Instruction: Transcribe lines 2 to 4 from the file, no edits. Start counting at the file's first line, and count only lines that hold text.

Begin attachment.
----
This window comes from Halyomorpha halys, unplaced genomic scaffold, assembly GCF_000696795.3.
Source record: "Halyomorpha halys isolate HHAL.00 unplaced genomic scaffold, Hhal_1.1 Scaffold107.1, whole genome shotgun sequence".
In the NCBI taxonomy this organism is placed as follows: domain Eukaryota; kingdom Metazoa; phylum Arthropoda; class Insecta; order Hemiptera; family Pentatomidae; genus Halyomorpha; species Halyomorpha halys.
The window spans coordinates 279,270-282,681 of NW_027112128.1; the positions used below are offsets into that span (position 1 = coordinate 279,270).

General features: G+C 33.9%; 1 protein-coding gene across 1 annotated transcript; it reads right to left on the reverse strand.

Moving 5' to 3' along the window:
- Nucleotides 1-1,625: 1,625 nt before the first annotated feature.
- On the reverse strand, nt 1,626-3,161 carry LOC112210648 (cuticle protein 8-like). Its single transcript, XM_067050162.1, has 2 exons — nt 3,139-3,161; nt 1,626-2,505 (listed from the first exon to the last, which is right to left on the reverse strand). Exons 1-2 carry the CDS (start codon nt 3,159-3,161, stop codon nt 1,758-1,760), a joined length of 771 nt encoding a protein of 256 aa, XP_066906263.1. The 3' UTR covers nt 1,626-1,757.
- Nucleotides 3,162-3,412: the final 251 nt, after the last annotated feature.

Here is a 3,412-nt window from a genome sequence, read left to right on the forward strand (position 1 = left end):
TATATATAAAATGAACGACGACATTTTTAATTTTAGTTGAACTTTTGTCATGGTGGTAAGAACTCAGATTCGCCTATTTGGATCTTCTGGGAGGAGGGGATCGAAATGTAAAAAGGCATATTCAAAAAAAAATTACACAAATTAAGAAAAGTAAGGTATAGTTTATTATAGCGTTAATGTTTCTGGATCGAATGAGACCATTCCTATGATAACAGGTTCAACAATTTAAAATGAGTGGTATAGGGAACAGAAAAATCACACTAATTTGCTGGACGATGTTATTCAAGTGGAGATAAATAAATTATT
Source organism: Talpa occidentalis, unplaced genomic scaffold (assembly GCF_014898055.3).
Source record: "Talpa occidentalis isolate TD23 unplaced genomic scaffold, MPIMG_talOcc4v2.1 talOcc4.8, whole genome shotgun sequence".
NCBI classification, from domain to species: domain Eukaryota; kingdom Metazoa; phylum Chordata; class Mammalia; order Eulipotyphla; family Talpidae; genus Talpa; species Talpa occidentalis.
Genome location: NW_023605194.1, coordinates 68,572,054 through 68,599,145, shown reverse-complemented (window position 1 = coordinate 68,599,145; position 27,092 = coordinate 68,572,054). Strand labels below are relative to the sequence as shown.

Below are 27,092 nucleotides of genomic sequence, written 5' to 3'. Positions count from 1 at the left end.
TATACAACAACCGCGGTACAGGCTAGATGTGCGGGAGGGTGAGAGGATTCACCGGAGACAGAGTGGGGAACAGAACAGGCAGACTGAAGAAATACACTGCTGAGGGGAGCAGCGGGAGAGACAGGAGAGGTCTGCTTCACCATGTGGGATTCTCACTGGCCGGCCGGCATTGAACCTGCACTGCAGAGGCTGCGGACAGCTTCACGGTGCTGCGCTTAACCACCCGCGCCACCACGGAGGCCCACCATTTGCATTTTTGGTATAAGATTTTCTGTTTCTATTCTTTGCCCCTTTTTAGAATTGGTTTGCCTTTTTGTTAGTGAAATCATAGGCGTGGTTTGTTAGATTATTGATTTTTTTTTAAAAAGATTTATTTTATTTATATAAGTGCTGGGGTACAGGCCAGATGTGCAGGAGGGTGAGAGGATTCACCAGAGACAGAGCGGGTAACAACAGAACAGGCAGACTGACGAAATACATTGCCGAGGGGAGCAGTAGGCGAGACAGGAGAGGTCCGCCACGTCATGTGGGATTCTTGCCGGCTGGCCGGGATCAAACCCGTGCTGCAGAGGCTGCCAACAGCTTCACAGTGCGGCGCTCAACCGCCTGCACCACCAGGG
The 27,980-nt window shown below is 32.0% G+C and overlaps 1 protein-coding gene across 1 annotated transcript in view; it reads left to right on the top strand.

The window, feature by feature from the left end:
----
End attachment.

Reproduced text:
Source record: "Halyomorpha halys isolate HHAL.00 unplaced genomic scaffold, Hhal_1.1 Scaffold107.1, whole genome shotgun sequence".
In the NCBI taxonomy this organism is placed as follows: domain Eukaryota; kingdom Metazoa; phylum Arthropoda; class Insecta; order Hemiptera; family Pentatomidae; genus Halyomorpha; species Halyomorpha halys.
The window spans coordinates 279,270-282,681 of NW_027112128.1; the positions used below are offsets into that span (position 1 = coordinate 279,270).